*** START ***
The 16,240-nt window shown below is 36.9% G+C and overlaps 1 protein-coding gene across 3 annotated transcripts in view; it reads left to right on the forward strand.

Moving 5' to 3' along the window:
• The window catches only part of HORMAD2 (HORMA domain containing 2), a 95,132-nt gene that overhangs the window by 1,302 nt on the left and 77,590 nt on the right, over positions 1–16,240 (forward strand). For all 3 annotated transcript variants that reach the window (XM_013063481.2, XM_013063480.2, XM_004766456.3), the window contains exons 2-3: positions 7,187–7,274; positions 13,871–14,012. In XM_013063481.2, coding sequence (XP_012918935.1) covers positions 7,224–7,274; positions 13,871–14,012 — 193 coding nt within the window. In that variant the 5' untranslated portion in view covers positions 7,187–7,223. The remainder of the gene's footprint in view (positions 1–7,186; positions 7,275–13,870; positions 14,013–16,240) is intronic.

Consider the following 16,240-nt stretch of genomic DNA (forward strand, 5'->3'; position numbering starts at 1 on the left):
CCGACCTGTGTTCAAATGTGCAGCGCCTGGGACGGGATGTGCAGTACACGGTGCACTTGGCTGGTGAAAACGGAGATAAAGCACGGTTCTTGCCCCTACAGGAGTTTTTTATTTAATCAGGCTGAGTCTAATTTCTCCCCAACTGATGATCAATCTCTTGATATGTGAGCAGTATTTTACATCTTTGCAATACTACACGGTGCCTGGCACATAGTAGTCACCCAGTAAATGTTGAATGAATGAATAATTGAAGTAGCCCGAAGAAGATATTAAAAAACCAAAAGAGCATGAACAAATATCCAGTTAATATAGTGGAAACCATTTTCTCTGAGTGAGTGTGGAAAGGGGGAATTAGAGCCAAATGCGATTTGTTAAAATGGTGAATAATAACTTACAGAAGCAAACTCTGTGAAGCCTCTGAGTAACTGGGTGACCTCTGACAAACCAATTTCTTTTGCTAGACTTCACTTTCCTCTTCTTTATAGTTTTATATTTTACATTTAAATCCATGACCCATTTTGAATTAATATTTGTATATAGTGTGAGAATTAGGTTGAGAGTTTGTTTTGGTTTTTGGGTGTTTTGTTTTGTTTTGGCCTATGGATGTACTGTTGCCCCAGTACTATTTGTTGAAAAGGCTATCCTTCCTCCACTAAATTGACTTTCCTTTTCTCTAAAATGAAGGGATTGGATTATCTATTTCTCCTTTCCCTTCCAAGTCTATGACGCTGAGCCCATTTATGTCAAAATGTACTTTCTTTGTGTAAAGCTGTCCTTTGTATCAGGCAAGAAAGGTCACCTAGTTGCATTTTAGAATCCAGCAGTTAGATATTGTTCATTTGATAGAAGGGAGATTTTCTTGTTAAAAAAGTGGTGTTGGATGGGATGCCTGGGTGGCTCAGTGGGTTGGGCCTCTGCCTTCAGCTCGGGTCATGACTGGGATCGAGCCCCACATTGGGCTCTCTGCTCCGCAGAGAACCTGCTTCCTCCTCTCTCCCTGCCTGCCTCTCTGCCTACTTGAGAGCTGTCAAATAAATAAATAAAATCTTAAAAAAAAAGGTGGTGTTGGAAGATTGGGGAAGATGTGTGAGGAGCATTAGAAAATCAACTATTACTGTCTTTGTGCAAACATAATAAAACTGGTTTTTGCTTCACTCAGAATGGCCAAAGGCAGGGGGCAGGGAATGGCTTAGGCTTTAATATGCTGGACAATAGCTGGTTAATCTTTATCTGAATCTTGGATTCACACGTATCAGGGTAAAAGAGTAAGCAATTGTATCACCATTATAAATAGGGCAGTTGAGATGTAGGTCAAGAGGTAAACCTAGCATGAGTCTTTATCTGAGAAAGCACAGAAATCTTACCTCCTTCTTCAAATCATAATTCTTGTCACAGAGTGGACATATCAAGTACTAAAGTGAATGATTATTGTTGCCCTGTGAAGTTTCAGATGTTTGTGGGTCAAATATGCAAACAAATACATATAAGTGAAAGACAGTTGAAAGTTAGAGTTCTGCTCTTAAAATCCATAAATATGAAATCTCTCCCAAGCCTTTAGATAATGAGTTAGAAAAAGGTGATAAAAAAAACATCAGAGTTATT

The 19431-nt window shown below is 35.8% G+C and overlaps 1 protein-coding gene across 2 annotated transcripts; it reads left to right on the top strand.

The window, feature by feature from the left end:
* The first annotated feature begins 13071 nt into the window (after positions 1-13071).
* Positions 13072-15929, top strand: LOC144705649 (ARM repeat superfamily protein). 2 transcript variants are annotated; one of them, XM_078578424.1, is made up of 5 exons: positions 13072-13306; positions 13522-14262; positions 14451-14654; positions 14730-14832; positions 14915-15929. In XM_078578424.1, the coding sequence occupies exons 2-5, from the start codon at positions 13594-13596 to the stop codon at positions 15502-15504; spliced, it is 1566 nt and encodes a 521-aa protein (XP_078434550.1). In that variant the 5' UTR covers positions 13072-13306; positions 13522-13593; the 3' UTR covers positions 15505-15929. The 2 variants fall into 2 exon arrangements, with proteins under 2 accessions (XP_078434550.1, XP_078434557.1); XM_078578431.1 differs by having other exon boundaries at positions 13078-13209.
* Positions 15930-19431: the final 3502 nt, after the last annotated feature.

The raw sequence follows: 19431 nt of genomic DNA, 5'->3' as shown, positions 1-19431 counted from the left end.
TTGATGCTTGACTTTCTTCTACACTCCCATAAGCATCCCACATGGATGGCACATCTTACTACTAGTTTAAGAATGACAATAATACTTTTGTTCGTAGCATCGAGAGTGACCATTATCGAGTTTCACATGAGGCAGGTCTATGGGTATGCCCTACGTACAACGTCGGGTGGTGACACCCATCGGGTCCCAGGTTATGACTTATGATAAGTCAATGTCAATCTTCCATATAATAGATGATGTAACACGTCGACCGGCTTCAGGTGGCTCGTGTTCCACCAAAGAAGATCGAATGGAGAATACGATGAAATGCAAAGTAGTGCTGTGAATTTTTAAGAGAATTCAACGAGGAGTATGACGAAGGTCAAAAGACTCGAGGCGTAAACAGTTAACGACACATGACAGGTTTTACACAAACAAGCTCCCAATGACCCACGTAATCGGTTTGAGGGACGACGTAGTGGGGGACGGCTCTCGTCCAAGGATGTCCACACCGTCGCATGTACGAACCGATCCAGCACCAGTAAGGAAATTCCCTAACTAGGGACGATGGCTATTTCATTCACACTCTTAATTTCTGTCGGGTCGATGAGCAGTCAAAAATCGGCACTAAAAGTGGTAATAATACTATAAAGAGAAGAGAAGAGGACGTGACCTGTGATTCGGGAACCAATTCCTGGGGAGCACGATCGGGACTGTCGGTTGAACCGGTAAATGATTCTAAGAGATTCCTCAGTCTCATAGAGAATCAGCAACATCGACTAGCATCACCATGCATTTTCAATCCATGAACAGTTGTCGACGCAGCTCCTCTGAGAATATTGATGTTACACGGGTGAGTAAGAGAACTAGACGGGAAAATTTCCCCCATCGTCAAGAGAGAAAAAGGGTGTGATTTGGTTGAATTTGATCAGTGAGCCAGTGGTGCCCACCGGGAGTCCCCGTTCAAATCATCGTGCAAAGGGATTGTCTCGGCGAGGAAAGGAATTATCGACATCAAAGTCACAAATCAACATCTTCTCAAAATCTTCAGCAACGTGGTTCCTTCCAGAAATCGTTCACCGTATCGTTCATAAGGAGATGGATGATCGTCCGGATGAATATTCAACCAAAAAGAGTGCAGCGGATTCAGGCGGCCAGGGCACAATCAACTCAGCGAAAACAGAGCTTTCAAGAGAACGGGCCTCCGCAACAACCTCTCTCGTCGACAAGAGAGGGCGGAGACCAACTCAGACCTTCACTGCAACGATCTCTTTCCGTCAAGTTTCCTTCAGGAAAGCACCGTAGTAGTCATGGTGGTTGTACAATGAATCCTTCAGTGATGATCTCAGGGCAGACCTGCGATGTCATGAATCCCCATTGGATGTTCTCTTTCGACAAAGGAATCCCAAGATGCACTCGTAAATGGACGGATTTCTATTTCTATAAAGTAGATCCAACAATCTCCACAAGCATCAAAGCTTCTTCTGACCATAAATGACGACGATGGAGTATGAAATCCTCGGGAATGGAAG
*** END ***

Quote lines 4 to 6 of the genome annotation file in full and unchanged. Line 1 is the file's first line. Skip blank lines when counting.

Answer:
Consider the following 16,240-nt stretch of genomic DNA (forward strand, 5'->3'; position numbering starts at 1 on the left):
CCGACCTGTGTTCAAATGTGCAGCGCCTGGGACGGGATGTGCAGTACACGGTGCACTTGGCTGGTGAAAACGGAGATAAAGCACGGTTCTTGCCCCTACAGGAGTTTTTTATTTAATCAGGCTGAGTCTAATTTCTCCCCAACTGATGATCAATCTCTTGATATGTGAGCAGTATTTTACATCTTTGCAATACTACACGGTGCCTGGCACATAGTAGTCACCCAGTAAATGTTGAATGAATGAATAATTGAAGTAGCCCGAAGAAGATATTAAAAAACCAAAAGAGCATGAACAAATATCCAGTTAATATAGTGGAAACCATTTTCTCTGAGTGAGTGTGGAAAGGGGGAATTAGAGCCAAATGCGATTTGTTAAAATGGTGAATAATAACTTACAGAAGCAAACTCTGTGAAGCCTCTGAGTAACTGGGTGACCTCTGACAAACCAATTTCTTTTGCTAGACTTCACTTTCCTCTTCTTTATAGTTTTATATTTTACATTTAAATCCATGACCCATTTTGAATTAATATTTGTATATAGTGTGAGAATTAGGTTGAGAGTTTGTTTTGGTTTTTGGGTGTTTTGTTTTGTTTTGGCCTATGGATGTACTGTTGCCCCAGTACTATTTGTTGAAAAGGCTATCCTTCCTCCACTAAATTGACTTTCCTTTTCTCTAAAATGAAGGGATTGGATTATCTATTTCTCCTTTCCCTTCCAAGTCTATGACGCTGAGCCCATTTATGTCAAAATGTACTTTCTTTGTGTAAAGCTGTCCTTTGTATCAGGCAAGAAAGGTCACCTAGTTGCATTTTAGAATCCAGCAGTTAGATATTGTTCATTTGATAGAAGGGAGATTTTCTTGTTAAAAAAGTGGTGTTGGATGGGATGCCTGGGTGGCTCAGTGGGTTGGGCCTCTGCCTTCAGCTCGGGTCATGACTGGGATCGAGCCCCACATTGGGCTCTCTGCTCCGCAGAGAACCTGCTTCCTCCTCTCTCCCTGCCTGCCTCTCTGCCTACTTGAGAGCTGTCAAATAAATAAATAAAATCTTAAAAAAAAAGGTGGTGTTGGAAGATTGGGGAAGATGTGTGAGGAGCATTAGAAAATCAACTATTACTGTCTTTGTGCAAACATAATAAAACTGGTTTTTGCTTCACTCAGAATGGCCAAAGGCAGGGGGCAGGGAATGGCTTAGGCTTTAATATGCTGGACAATAGCTGGTTAATCTTTATCTGAATCTTGGATTCACACGTATCAGGGTAAAAGAGTAAGCAATTGTATCACCATTATAAATAGGGCAGTTGAGATGTAGGTCAAGAGGTAAACCTAGCATGAGTCTTTATCTGAGAAAGCACAGAAATCTTACCTCCTTCTTCAAATCATAATTCTTGTCACAGAGTGGACATATCAAGTACTAAAGTGAATGATTATTGTTGCCCTGTGAAGTTTCAGATGTTTGTGGGTCAAATATGCAAACAAATACATATAAGTGAAAGACAGTTGAAAGTTAGAGTTCTGCTCTTAAAATCCATAAATATGAAATCTCTCCCAAGCCTTTAGATAATGAGTTAGAAAAAGGTGATAAAAAAAACATCAGAGTTATT

The 19431-nt window shown below is 35.8% G+C and overlaps 1 protein-coding gene across 2 annotated transcripts; it reads left to right on the top strand.